Theses and Dissertations

Date of Award


Document Type


Degree Name

Doctor of Education (EdD)


Abraham S. Fischler College of Education and School of Criminal Justice


Susanne Flannelly

Committee Member

Daniel Turner


business industry, career services, distance education, employability, online education, private sector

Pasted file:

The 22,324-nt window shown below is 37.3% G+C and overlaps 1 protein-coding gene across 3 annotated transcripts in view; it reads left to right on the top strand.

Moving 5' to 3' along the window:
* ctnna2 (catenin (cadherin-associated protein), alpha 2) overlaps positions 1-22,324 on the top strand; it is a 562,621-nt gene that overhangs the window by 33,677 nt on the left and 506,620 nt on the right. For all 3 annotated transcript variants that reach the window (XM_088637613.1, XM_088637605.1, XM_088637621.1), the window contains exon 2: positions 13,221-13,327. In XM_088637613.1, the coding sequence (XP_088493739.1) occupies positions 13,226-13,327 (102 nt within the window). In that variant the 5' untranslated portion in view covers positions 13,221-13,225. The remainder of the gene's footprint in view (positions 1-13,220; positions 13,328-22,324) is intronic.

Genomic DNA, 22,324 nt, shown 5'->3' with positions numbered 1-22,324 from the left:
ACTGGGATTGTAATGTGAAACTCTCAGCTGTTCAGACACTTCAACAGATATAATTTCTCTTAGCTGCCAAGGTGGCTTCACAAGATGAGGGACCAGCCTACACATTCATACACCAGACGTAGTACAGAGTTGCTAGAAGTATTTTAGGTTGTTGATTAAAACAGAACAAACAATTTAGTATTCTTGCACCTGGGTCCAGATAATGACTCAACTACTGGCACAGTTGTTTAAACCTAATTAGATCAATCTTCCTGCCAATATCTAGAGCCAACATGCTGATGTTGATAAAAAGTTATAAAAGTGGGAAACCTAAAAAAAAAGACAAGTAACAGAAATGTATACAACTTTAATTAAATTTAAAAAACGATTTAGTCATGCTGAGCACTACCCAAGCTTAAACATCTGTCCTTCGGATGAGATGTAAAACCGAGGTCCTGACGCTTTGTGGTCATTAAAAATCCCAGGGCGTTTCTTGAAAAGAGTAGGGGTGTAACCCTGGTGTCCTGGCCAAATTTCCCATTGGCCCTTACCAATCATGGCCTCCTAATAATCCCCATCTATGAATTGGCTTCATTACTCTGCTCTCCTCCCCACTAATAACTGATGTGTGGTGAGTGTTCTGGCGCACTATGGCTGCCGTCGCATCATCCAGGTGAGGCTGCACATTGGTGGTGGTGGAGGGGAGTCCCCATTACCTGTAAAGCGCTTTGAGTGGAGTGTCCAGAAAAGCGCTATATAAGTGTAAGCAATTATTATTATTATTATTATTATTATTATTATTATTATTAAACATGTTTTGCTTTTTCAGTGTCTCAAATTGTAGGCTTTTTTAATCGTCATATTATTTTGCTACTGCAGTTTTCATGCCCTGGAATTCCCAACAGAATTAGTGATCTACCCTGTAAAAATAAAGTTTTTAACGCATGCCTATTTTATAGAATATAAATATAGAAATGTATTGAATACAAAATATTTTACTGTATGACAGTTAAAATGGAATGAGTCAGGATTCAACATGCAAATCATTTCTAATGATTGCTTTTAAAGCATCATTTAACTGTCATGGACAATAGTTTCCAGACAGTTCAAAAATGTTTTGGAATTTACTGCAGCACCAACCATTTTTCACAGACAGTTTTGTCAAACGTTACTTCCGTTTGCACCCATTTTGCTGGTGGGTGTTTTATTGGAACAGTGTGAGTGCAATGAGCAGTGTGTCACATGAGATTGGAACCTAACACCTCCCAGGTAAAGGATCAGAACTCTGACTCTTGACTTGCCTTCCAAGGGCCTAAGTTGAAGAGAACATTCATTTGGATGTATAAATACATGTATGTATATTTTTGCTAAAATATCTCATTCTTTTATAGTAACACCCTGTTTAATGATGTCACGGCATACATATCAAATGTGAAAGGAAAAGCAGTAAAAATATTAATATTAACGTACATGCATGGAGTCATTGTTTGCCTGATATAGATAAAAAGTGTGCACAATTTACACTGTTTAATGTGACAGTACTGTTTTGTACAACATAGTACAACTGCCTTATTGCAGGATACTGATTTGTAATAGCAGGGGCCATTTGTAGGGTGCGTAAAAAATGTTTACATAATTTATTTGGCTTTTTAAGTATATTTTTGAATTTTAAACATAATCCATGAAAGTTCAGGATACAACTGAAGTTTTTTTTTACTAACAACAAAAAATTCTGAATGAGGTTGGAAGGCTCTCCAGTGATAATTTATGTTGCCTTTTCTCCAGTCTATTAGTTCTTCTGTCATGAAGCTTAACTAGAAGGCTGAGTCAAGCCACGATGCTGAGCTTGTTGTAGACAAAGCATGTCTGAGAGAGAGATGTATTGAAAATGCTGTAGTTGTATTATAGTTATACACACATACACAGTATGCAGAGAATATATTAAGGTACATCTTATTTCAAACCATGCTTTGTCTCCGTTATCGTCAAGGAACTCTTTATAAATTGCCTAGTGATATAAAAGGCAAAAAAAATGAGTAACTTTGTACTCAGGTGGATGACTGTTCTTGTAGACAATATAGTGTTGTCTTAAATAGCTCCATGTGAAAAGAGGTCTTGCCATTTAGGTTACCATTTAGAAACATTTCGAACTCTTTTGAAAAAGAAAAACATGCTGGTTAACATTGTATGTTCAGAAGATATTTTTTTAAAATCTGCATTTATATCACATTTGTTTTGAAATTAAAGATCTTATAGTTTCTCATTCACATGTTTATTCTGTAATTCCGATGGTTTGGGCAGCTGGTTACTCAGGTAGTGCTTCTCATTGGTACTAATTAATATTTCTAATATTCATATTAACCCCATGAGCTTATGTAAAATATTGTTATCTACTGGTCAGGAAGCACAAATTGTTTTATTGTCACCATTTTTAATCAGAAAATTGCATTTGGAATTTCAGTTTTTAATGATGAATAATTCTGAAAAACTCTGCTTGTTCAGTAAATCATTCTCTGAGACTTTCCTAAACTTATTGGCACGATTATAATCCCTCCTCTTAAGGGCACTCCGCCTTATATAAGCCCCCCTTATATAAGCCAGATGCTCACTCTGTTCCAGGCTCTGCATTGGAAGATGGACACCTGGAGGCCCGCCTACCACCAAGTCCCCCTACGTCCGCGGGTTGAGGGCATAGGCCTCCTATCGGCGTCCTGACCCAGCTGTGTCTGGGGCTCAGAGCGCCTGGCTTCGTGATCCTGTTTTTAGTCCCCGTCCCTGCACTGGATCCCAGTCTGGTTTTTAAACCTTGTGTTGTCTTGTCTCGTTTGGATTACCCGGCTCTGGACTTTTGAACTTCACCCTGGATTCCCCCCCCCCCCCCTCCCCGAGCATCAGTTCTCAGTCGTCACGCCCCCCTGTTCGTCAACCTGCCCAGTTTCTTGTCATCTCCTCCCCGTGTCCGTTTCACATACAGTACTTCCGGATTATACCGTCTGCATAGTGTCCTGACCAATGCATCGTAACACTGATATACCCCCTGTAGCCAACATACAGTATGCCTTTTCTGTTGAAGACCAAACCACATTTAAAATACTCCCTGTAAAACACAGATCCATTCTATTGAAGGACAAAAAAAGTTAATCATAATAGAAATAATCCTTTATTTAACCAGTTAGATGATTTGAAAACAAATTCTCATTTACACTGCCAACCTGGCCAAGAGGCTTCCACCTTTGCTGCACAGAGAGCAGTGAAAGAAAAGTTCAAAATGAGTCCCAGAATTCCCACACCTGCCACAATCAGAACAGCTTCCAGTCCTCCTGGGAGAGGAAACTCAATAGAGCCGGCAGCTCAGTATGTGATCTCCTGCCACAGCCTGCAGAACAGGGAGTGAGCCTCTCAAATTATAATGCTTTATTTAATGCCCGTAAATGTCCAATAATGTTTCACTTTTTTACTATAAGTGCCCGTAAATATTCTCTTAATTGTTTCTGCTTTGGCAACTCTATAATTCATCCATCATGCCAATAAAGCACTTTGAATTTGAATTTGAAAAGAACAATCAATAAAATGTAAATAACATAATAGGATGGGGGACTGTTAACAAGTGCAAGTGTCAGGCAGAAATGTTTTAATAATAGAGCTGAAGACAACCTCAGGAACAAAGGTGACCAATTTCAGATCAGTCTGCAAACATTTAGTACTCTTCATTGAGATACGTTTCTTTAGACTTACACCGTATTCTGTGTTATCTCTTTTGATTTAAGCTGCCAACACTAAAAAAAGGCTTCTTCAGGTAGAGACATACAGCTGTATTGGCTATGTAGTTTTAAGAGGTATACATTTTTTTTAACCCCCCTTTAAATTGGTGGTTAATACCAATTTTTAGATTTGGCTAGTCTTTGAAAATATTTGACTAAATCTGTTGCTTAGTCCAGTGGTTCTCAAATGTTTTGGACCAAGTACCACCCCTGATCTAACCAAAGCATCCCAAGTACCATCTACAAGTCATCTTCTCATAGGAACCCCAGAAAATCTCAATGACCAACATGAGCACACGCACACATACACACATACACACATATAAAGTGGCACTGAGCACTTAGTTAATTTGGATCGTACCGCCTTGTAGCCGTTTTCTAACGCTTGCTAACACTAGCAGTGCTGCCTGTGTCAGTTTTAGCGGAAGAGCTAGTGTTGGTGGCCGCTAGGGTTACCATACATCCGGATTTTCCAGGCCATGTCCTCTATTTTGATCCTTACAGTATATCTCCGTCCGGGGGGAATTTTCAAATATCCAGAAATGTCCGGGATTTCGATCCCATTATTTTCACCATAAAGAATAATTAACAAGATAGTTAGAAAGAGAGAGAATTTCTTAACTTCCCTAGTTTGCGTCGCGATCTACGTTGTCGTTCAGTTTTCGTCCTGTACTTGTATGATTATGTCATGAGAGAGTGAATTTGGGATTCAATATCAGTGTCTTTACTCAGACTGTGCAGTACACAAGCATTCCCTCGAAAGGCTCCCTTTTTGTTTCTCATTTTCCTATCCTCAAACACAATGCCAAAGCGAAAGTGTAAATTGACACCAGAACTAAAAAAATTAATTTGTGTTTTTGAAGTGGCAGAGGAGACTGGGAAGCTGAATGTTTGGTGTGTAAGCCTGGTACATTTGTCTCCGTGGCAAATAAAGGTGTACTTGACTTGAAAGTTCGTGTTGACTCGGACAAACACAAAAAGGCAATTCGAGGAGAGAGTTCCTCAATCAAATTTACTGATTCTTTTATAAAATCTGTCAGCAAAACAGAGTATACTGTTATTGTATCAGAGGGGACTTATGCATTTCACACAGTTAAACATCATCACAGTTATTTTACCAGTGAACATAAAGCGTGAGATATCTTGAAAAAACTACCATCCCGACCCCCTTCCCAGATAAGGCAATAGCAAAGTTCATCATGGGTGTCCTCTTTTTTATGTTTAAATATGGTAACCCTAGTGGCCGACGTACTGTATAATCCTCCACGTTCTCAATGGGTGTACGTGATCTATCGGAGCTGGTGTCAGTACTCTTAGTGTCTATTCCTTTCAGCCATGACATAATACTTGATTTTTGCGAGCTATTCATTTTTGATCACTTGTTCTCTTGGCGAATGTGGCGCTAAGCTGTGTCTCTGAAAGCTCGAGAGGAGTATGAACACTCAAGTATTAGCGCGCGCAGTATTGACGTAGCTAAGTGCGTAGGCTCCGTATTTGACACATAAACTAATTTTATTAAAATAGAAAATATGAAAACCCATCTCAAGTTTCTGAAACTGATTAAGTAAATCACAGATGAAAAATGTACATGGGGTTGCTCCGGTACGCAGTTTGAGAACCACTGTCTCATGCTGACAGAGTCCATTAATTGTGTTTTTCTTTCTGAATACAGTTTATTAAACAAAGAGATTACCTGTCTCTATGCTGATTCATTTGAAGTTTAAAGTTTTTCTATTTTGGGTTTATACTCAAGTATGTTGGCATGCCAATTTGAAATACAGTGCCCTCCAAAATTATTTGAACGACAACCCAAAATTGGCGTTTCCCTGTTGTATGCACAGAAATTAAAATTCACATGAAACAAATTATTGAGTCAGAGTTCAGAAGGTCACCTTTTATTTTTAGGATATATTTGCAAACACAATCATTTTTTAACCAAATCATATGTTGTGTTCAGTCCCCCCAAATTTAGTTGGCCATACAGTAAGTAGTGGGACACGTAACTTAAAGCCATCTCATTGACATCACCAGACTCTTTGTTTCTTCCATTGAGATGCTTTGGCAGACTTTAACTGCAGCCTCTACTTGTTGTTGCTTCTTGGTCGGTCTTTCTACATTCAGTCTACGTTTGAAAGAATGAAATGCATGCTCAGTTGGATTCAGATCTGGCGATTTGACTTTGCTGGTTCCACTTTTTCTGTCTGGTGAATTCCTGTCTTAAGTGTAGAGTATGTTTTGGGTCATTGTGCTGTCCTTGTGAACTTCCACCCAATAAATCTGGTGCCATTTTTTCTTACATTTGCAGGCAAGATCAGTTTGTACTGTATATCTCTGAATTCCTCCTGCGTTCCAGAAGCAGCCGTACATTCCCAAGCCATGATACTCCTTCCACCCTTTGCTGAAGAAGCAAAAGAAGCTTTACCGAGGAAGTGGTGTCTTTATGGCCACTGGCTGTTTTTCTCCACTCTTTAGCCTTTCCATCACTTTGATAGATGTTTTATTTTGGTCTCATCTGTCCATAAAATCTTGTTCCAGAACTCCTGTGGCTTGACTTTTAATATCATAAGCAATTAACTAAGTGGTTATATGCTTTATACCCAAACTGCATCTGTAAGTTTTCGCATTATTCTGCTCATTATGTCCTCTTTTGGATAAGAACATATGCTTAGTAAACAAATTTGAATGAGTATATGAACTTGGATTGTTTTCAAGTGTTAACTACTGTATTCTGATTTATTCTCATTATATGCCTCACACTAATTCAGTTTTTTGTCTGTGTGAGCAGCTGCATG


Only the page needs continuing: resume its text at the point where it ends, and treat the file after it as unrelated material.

The applied dissertation was designed to understand the perceptions of private-sector employers regarding the selection of candidates from distance-only higher education institutions. Guided by signaling theory as a framework, the study explored the mismatch between institutional, student, and employer expectations of skills and readiness for the labor market. Research into the employability of students and the acceptability of their distance-only degrees in the business sector could be informative as to whether the investment of students and their families provided fruitful employment opportunities. The literature showed an increase in enrollment for online learning, legislative expectations of higher education with the lack of structure and guidelines for distance education institutions to systematically assess their programs for the proper report to the government, mixed preferences by employers for candidates from distance-only institutions, and salient themes that indicated favorable skills and experiences for undergraduates such as experiential learning and communication skills. The research question informed data collection: What were the perceptions of business private-sector employers in the United States regarding the employability of candidates from distance-only higher education institutions? Bracketing and reflective journaling ensured that bias was acknowledged and removed from the influence of analysis. Findings from data analysis provided categories and themes associated with the central research question. One salient theme was that experience was a key factor when reviewing employee candidates from distance-only Institutions of Higher Education (IHE). Another theme was that the acquisition of the degree and the surrounding knowledge acquired were secondary to the necessary real-world experience, soft skills, and hard skills for navigating business or corporate environments.